Okay, for the rest of you, I actually was in this game, oh so long ago, and for the life of me I would never have recognized it from the description.  Sure, we clearly had lots of power and all, but it seemed all the time like there was this Big Secret that we had to figure out.  Once we figured it out, we went to the now-mostly-collapsed Soviet Union and stole about 500 megatons of nuclear weaponry, then in effect pushed it through a portal to the other world with the fuse lit, and closed the hatch.  We got back to find a glassy crater where the bad guy's castle used to be, and a guy whose power was to be totally invulnerable, walking slowly and dejectedly around the pit (he couldn't actually get out, not having any abilities beyond invulnerability, nor any clothing or equipment since it had been vaporized).  

So now it sounds like actually a lot of it was constructed more or less reactively, which is amazingly different from how it felt.  At the time, I sometimes thought John was skirting perilously close to the Ken Hite Railroad.  (For those of you who don't know him, Ken takes railroading to such artistic heights that it's sort of like the Orient Express in the old days: ultimate luxury, danger and excitement, romance and mystery -- but it still only goes Calais-Istanbul).

This leads me to ask something about technique, John.  In a thread about Star Wars gaming in Actual Play, Fang was explaining how to do something not unlike what you describe here.  But he agreed that the true mystery is one of the most difficult, because the GM actually doesn't really know what the real story is, and has to react in such a way that the players think he does.

Now working from your structure of Scope, Blocks, and Relationships, how in hell did you make it seem like the whole thing was pre-determined?  I mean, this was an entire campaign, not just a single mystery.  I think this may get at why what you're describing isn't really identical to Illusionism, or Narrativism, or whatever.  In a way, it's like reverse Illusionism: the illusion is that the GM is in control.

Thoughts?

[edited for clarity]
Logged

Chris Lehrich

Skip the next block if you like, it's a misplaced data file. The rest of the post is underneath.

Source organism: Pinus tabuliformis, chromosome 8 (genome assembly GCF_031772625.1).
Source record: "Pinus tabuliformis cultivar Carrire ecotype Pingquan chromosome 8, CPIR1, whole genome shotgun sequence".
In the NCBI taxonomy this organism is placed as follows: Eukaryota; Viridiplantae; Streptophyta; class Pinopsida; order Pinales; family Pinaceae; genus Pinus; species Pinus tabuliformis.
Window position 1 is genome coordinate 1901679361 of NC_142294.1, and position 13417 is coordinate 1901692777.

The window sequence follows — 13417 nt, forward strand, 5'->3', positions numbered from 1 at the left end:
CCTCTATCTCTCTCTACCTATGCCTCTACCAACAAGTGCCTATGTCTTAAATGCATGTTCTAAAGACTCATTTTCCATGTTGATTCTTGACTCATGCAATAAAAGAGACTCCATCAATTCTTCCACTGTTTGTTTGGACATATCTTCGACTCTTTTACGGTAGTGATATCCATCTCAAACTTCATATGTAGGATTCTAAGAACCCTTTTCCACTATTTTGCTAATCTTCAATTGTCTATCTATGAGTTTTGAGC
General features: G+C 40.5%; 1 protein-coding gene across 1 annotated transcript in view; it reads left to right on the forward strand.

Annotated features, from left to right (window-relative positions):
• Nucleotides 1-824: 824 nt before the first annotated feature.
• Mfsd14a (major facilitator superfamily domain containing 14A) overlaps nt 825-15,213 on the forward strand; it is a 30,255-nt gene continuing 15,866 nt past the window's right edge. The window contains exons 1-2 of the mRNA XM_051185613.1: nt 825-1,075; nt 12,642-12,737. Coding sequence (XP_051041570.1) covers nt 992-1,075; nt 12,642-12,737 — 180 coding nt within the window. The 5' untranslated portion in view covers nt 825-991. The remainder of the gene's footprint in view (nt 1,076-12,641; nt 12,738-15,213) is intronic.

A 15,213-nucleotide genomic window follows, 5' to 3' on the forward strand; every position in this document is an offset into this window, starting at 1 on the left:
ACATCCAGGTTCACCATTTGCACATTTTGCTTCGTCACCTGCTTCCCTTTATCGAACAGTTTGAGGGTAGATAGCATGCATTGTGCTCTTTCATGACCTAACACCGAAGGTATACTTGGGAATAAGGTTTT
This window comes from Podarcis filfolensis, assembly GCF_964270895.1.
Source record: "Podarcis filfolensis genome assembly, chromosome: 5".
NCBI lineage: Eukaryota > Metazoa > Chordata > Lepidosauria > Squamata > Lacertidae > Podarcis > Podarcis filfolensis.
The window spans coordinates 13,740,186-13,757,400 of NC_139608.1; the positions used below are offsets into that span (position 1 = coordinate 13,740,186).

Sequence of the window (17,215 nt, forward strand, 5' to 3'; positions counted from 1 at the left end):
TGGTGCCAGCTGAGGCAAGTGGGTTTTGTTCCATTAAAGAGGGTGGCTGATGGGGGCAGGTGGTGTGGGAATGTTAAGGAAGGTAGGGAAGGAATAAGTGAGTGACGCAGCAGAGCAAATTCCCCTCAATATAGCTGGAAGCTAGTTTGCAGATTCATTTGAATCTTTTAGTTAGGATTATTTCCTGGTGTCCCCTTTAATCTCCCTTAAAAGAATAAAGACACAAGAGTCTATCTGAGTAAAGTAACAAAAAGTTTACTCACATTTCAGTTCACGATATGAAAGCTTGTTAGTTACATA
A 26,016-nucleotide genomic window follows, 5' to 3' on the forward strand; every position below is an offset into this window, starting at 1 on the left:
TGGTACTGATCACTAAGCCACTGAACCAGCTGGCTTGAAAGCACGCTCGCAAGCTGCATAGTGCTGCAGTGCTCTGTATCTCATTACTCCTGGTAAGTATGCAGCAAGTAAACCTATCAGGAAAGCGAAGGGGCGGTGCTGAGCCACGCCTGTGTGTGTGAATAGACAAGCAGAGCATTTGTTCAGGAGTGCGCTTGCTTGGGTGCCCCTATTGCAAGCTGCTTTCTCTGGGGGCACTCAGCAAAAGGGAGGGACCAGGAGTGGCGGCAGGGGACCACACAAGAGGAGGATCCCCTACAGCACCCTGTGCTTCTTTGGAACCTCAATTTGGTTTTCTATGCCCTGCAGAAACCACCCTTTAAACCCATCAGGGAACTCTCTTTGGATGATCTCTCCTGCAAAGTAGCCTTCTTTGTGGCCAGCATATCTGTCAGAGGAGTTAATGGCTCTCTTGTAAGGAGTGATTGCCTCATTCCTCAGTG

Le Joueur
Member

Posts: 1367


WWW
« Reply #14 on: April 23, 2003, 08:52:47 PM »

Quote from: clehrich
This leads me to ask something about technique, John.  In a thread about Star Wars gaming in Actual Play, Fang was explaining how to do something not unlike what you describe here.  But he agreed that the true mystery is one of the most difficult, because the GM actually doesn't really know what the real story is, and has to react in such a way that the players think he does.

That would be this thread; the funny thing is John and I are talking about way different styles.  The Star Wars example was the original description of "No Myth" gamemastering.  You'll note a flagrant disregard in the permanency of the unspoken background.

John is talking about games with concrete backgrounds, a whole different animal.  His works for a "true mystery" provided the players can actually solve it; otherwise the gamemaster is bending the background to satisfy some meta-game goal.  Mine is only hard if you don't have a keen analytical mind that can stay one deduction ahead of the players (probably a rare talent, but so far I haven't found a player who wants a "true mystery" game).

Thanks for reminding me, I need to see how far back I've been writing about this style, 'cuz I still can't seem to 'splain it.

Fang Langford
Logged

Fang Langford is the creator of Scattershot presents: Universe 6 - The World of the Modern Fantastic.  Please stop by and help!
Pages: [1] 2
Print
Jump to:  

Powered by MySQL Powered by PHP Powered by SMF 1.1.11 | SMF © 2006-2009, Simple Machines LLC
Oxygen design by Bloc
Valid XHTML 1.0! Valid CSS!